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Indian court decriminalizes gay sex

Activists herald new wave of HIV prevention

A REALLY BIG DEAL. "India is a democracy. To have them do something of this caliber is a big thing for a lot of South Asian communities," says Rahim Thawer, men's outreach coordinator for the Toronto-based Alliance for South Asian AIDS Prevention. Credit: Peter Bevan photo

Toronto HIV/AIDS outreach workers say India’s Jul 2 ruling to decriminalize gay sex will have positive effects on HIV/AIDS prevention work in a country ravaged by high HIV infection rates.

Devan Nambiar, a Toronto-based educator and consultant who does regular HIV prevention work in India, says the ruling will allow outreach workers there to promote safer-sex more publicly without facing criminal prosecution. He says that, prior the ruling, prevention workers risked jail time for distributing condoms and prevention literature to men who have sex with men.

“HIV/AIDS prevention is hidden,” he says. “You have to negotiate with local communities about distributing protection. You have to let police know that you’re an [outreach] worker, not selling sex. Otherwise you could be arrested. It wasn’t used a lot, but it was always hanging over your head.”

The court ruling, the first of its kind in India, states that treating consensual gay sex as a crime is a violation of fundamental human rights protected under Indian constitution.

The move comes nearly eight years after the Naz Foundation (India) Trust, a New Delhi-based HIV/AIDS organization, filed a petition to amend India’s sex laws. Prior to the amendment, gay sex was punishable by up to 10 years in prison.

“I’m so excited, I haven’t been able to process the news yet,” Anjali Gopalan, executive director of the Naz Foundation (India) Trust, told the Associated Press. “We’ve finally entered the 21st century.”

Gay activists in Toronto view India’s decision as a major step forward for queer people in developing countries.

“India is a democracy. To have them do something of this caliber is a big thing for a lot of South Asian communities,” says Rahim Thawer, men’s outreach coordinator for the Toronto-based Alliance for South Asian AIDS Prevention.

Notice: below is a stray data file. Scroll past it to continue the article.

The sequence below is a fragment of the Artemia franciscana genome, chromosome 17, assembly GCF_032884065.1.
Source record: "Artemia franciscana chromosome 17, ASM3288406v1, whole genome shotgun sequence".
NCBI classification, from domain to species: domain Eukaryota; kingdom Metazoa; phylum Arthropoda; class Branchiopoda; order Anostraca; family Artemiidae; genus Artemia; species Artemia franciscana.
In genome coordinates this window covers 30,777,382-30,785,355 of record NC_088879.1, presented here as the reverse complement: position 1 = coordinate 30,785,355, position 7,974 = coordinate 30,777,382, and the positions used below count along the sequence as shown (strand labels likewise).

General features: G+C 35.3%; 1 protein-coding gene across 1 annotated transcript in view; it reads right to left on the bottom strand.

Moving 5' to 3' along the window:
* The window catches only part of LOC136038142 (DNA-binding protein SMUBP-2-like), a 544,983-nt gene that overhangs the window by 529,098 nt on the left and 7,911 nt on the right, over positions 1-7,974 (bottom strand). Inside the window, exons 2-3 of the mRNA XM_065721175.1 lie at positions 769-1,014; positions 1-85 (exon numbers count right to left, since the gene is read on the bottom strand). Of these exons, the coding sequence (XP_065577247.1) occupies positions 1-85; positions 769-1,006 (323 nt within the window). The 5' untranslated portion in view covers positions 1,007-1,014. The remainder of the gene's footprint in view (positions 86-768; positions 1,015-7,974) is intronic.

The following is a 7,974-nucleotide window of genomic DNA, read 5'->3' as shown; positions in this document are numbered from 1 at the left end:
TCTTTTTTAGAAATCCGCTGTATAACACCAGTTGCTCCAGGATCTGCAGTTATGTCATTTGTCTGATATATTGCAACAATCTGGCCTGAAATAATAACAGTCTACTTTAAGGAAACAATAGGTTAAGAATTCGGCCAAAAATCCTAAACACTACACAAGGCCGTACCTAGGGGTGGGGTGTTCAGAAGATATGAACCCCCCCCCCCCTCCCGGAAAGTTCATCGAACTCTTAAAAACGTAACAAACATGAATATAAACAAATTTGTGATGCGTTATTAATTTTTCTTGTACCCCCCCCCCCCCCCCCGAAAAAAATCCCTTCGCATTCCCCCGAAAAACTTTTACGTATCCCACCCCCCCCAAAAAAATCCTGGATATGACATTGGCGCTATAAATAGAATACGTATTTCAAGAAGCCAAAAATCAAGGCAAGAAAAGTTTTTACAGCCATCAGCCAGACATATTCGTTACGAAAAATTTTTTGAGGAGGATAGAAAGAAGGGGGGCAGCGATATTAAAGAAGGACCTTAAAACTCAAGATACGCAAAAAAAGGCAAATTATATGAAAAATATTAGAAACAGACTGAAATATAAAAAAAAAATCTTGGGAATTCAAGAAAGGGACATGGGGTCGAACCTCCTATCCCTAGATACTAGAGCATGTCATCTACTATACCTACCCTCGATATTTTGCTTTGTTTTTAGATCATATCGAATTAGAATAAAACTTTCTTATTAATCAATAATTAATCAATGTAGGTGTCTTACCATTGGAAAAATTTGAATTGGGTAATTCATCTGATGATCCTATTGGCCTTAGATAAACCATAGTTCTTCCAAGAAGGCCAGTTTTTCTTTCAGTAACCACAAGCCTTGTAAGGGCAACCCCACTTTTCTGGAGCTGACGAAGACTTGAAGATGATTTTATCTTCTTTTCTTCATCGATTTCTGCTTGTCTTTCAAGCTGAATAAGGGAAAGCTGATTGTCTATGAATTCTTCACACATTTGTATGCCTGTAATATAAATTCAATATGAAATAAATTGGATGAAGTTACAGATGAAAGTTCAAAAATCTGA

Thawer says it will take a long time to change the social stigma around homosexuality in India but that the ruling “sets up a framework” that will “make it easier for safe-sex discussion to take place.”

El-Farouk Khaki, a Toronto immigration lawyer, politician and human rights activist, says the ruling gives gay men a new sense of legal protection. Khaki says the law was commonly used as an intimidation tool, either to blackmail or sexually abuse potential offenders. Prior to the ruling, if a person was gay bashed they could be afraid to report the incident to police for fear that they would “be arrested and charged” under the anti-sodomy law, says Khaki.

Khaki says he remains skeptical about how decriminalization will fit into the context of Indian culture.

“Often anti-sodomy laws are removed from the books but that does not mean the everyday human rights situation for the average person has changed,” he explains. “The cops that used the law to abuse people are still the same cops.”

Being openly gay in India is still largely taboo. In a culture heavily influenced by religion and family honour, gay people often repress their sexualities or live double lives.

“There’s a public face and a private face,” says Khaki. “People will come out to their families, and families will tolerate it, but they won’t tell anyone else…. Sometimes same-sex marriage is tolerated and accepted as long as people are also in heterosexual marriages.”

Nambiar says the choice to come out in India sometimes depends on socio-economic status.

“Middle and upper class gays are much more comfortable coming out,” he says. “If you’re below it’s more challenging due to the lack of education.”

And “coming out” as “gay,” as we in the West would say, isn’t always the goal. In India, many men who have sex with men don’t bother with identity labels, says Nambiar.

“In Western culture gay men are piped into being a top, a bottom, a butch, a femme,” says Nambiar. “In India it’s more like, ‘I’m a man, I like you, end of story’…. I find it liberating to be gay in India.”

Many religious groups are expected to pressure India’s ministries and courts to reverse its decision to decriminalize gay sex.

The ruling “is dangerous and harmful for Indian society,” Uzma Nahid, member of an Islamic law board, told the LA Times.

Nahid promised to join Christian and Hindu groups in fighting the ruling, the newspaper reported. Such an appeal would be made to India’s supreme court.

The ruling was celebrated in cities across the India but Thawer says there is a small chance, if the religious right pushes hard enough, that the anti-sodomy laws could be reinstated.

“The lawmakers and a lot of academics would counter the argument,” says Thawer. “The state would have to recognize that while some find homosexuality immoral, people would have to look at the true spirit of equality. Not to ask what makes everyone happy, but to do what is right.”

India becomes the 127th country to decriminalize gay sex. Anti-sodomy laws remain on the books in 18 Asian and Pacific, 17 African, and 13 Caribbean countries and colonies, reports Human Rights Watch, a New York based human rights organization.